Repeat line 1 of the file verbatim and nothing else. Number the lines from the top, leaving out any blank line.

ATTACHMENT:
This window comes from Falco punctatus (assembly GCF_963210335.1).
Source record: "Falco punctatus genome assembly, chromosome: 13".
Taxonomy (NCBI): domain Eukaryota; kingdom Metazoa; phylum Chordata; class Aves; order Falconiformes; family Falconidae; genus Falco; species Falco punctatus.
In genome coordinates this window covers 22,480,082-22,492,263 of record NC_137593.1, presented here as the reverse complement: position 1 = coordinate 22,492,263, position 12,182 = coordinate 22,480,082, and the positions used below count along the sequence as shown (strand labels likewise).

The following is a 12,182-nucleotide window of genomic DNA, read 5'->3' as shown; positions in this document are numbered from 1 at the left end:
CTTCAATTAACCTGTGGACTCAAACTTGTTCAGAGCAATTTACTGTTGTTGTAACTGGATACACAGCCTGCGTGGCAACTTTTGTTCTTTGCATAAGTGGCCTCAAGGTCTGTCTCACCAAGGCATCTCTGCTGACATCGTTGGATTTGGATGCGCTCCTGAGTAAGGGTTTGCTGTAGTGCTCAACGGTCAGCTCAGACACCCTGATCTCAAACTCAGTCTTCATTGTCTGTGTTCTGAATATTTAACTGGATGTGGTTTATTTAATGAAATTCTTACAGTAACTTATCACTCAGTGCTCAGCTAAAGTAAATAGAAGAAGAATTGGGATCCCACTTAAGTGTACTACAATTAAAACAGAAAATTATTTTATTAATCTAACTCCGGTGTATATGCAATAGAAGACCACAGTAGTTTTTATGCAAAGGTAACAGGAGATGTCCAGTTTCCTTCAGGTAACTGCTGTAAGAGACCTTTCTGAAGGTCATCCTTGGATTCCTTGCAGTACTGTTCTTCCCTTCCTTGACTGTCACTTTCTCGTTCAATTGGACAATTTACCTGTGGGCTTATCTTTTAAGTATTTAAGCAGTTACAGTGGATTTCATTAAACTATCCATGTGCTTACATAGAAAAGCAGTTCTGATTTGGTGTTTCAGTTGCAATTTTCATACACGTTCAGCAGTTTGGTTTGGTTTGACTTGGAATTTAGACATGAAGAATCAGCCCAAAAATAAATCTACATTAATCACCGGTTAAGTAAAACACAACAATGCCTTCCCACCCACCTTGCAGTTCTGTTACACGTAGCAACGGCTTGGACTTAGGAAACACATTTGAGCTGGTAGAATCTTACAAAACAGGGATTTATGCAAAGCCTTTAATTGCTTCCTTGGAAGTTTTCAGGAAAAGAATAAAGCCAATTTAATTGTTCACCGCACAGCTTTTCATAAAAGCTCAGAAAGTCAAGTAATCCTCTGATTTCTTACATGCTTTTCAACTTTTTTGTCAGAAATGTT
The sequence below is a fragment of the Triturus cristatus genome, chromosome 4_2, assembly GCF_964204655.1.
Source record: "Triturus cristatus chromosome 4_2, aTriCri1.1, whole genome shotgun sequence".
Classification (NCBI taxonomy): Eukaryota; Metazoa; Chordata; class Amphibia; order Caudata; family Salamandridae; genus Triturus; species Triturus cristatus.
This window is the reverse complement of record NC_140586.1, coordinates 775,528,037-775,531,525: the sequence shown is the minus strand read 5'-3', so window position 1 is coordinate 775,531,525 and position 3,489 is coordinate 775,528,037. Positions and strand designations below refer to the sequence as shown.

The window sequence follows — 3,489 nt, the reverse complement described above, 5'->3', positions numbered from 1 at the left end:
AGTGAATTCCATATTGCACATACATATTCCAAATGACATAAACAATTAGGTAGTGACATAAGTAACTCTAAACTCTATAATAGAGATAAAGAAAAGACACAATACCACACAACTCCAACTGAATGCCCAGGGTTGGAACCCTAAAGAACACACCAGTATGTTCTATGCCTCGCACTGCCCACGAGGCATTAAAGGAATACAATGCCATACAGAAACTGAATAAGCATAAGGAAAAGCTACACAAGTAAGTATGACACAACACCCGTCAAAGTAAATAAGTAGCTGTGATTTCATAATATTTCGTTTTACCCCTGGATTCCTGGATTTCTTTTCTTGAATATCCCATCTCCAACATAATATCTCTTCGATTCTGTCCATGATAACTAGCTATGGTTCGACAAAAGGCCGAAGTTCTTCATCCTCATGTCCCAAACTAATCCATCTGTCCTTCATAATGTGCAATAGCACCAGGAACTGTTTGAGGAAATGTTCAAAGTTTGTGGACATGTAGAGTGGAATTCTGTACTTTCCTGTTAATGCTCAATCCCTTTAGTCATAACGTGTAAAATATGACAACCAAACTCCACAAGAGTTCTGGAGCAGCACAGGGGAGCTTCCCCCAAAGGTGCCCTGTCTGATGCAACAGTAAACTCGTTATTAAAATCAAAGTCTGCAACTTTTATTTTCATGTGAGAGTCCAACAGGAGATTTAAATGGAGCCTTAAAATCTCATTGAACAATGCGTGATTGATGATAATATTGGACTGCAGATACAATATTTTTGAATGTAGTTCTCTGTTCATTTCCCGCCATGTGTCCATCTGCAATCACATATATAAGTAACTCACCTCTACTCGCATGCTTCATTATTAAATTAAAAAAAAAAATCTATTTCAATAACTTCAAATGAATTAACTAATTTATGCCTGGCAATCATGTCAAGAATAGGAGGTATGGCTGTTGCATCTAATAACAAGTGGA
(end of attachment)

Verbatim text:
This window comes from Falco punctatus (assembly GCF_963210335.1).